I’ve been catching up on what Sonic Youth have been doing since 2000. Listening to their 2004 album Sonic Nurse, I enjoyed the familiarity of the same electric guitar sounds and those oh-so-familiar vocals – a thoroughly pleasant experience guaranteed to relax you. The only strange part was the review that I read that causzed me to listen to the album began: “Picking up where Murray Street’s languid experimentalism left off…” I interpreted that as Sonic Nurse would also be languidly experimental but I ended up wondering what on earth “experimental” meant to the reviewer. It seems the word has nothing to do with trying something new but repeating some intersting guitar sounds that you first tried 12 years ago.
Anyway, as I mentioned, it is very nice album in its own terms (familiar, relaxing) but its lack of challenge became more apparent when the next track on my MP3 player was the track The Burning Spear from their first EP in 1982. The build up of driving bass, churchbell-like percussion sounds, then an extended white noise scream from the synth. Now, that still feels “experimental” and can set my head shaking.
It’s been a very musical night. I signed up to Napster (the subscription service) and listened again to some Sonic Youth, Birthday Party, and Lydia Lunch. But I soon got bored with listening to lost classics of my favourite bands of yesteryear. I then set out to find Win A Night Out With A Well Known Paranoiac by Barry Andrews (once of XTC). This was a brilliant song I heard on the John Peel show but never managed to get hold of. Obviously Napster didn’t have it but I did find a second-hand record shop on the web that had a copy so hopefully they will reply to my email about it. I feel I can’t live much longer without the tale of the man who is persecuted but suddenly realises it is all a dream…but then
I’m really in a hospital bed. There is a smell of formaldehyde in the air, and a couple of doctors with swastikas on their arm are doing something to the brain of a sheep and in the corner is a huge zinc bath containing some sort of reptile and the nurse is saying “be a brave boy and drink it all up”. And I realise I can’t feel me legs and the shape in the bed isn’t my shape at all and I wanna cry out but I can only bleat
Win A Night Out With A Well-Known Paranoic by Barry Andrews
That lead me to further investigate Paul Hawkins – a man whose strange stories can evoke that same sort of paranoia. What I found was a bunch of YouTube videos that entertained me for the night. I saw a story of infidelity and dogs (A Bigger Bone), a desperate cry for love (Evil Thoughts), and why am I alone since I am so nice (I Believe In Karma).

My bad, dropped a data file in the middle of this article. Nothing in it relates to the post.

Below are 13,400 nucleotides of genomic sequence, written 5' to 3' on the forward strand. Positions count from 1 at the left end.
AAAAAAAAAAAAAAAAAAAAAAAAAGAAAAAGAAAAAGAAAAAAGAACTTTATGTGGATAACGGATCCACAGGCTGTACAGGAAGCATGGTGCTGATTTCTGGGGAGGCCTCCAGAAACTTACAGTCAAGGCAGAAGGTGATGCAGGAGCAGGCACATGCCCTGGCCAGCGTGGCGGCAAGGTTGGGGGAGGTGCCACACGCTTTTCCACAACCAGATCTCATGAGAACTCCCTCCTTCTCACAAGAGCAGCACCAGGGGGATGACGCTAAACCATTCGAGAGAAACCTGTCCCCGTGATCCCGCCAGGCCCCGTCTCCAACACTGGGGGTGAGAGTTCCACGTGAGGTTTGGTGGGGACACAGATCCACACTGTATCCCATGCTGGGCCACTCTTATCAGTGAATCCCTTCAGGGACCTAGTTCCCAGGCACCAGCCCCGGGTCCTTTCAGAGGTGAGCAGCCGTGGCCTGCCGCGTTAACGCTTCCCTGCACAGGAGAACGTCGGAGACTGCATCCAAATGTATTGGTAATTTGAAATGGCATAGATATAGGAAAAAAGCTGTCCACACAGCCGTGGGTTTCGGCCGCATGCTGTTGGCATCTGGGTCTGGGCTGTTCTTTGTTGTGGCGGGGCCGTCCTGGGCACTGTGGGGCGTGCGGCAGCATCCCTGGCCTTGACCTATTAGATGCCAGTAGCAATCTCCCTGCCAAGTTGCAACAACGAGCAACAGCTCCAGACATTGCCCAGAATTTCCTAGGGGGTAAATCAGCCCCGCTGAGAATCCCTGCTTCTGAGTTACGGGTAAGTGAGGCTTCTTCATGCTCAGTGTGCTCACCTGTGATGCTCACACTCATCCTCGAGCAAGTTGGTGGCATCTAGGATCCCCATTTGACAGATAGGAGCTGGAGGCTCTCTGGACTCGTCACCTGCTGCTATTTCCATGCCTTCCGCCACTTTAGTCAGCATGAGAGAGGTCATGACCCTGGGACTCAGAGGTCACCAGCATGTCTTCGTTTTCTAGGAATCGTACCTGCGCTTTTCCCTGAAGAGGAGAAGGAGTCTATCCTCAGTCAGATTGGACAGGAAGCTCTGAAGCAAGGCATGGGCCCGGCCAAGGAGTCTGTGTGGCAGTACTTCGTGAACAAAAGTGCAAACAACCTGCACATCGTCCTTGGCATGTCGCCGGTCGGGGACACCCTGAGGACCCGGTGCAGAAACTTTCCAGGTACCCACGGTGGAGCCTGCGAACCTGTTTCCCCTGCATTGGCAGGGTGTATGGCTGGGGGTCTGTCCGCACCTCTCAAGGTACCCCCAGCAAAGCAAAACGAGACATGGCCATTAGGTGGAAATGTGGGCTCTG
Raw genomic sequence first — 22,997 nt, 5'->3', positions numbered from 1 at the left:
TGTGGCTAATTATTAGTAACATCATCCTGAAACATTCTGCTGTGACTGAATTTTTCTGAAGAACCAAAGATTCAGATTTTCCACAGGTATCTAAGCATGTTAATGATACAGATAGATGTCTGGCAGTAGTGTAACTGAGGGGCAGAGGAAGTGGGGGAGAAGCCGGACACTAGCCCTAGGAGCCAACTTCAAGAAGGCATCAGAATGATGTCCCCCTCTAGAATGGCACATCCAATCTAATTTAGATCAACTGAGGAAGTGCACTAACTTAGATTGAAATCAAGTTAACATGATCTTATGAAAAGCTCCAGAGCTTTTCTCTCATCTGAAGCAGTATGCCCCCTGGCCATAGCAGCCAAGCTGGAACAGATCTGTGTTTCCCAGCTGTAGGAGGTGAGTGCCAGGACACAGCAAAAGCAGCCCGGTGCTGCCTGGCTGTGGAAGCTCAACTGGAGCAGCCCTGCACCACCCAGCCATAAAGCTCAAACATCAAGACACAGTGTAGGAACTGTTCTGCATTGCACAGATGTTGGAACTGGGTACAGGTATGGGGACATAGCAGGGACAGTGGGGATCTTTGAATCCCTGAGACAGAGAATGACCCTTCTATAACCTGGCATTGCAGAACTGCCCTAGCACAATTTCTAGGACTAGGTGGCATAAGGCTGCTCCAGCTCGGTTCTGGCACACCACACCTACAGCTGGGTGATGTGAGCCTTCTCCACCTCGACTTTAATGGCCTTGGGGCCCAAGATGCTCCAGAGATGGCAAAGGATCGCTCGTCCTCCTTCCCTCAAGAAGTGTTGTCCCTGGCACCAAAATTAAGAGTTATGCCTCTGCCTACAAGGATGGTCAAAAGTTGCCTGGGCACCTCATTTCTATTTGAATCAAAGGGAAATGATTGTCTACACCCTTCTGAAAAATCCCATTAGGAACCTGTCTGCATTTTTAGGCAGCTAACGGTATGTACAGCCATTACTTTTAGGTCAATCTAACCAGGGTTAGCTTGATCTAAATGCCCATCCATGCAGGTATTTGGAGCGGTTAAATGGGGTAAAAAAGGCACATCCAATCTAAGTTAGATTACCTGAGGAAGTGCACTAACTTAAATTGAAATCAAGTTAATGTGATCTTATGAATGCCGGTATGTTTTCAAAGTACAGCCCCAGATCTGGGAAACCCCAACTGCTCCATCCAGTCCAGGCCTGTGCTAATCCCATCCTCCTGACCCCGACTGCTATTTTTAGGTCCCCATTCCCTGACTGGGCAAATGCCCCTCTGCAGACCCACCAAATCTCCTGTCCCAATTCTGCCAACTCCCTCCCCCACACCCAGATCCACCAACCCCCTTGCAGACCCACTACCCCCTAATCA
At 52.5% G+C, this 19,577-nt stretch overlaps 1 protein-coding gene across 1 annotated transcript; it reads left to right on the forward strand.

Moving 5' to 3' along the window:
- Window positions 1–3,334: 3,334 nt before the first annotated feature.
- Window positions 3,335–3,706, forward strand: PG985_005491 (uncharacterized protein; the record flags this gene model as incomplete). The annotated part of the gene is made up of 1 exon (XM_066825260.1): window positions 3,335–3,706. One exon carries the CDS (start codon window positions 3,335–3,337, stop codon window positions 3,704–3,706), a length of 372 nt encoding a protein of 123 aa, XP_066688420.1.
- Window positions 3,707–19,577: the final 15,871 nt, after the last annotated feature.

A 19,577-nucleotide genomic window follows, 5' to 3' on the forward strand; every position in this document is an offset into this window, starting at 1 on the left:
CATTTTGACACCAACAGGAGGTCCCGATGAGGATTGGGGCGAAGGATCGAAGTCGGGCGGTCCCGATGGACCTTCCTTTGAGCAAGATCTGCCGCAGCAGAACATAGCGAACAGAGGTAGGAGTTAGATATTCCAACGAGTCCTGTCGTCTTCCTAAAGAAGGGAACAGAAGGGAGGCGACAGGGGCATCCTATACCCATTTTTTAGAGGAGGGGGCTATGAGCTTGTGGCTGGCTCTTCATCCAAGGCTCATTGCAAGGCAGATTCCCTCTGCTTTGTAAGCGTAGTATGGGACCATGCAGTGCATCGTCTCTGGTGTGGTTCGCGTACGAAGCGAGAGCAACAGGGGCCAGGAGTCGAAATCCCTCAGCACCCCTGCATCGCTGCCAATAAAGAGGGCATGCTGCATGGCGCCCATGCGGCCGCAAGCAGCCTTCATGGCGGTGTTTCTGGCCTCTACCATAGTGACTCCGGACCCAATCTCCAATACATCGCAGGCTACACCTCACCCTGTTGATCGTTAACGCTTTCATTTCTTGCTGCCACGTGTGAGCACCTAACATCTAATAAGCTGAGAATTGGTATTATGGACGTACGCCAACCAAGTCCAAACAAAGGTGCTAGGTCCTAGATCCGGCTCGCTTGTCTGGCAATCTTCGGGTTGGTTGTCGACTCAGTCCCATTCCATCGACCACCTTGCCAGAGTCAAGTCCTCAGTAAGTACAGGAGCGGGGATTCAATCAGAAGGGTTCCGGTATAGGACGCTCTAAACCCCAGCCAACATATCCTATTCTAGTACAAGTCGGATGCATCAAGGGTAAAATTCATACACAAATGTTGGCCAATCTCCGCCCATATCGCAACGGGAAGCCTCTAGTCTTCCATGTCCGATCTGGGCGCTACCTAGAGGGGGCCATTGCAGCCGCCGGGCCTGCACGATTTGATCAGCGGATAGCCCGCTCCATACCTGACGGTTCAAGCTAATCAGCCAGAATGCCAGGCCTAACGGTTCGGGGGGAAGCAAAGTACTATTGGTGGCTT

The highlight for me was a live performance of one of the tracks from the single released this week: Gentleman on Crutches. There is nobody, I repeat, nobody who suits a hospital gown so much as this man. I can’t think of anything else to say that will more compliment him.
Having just reviewed the latest Nick Cave I thought I’d dive into my vinyl for some of his earlier work. Back in 1979 the future members of The Birthday Party were called the Boys Next Door and they were emerging from Punk and just beginning to create elements of the tension that would soon characterise their latter incarnation. But mostly they were a young punky guitar band with a ‘different’ singer.
I started my vinyl conversion series with the Glaxo Babies so this track follows on from there. Rob Chapman was the vocalist with the Babies in their early days (on Who Killed Bruce Lee and Christine Keeler) and they went downhill fast once he had left. But Rob moved on to the Transmitters and produced this startling track on their Hunting For The Ugly Man EP.
Although often too obtuse and chaotic for their own good, everything came together for this classic track. I appreciated the railing against the mediocrity of every day life and commercialism at the time but now I’m more interested in the mention of Manchester “where people have no faces” and of course the reference to Sandy Richardson. I assume most of you have no idea who Sandy Richardson was or why he should walk. I don’t want to ruin the mystery or explain why it’s such a cute line.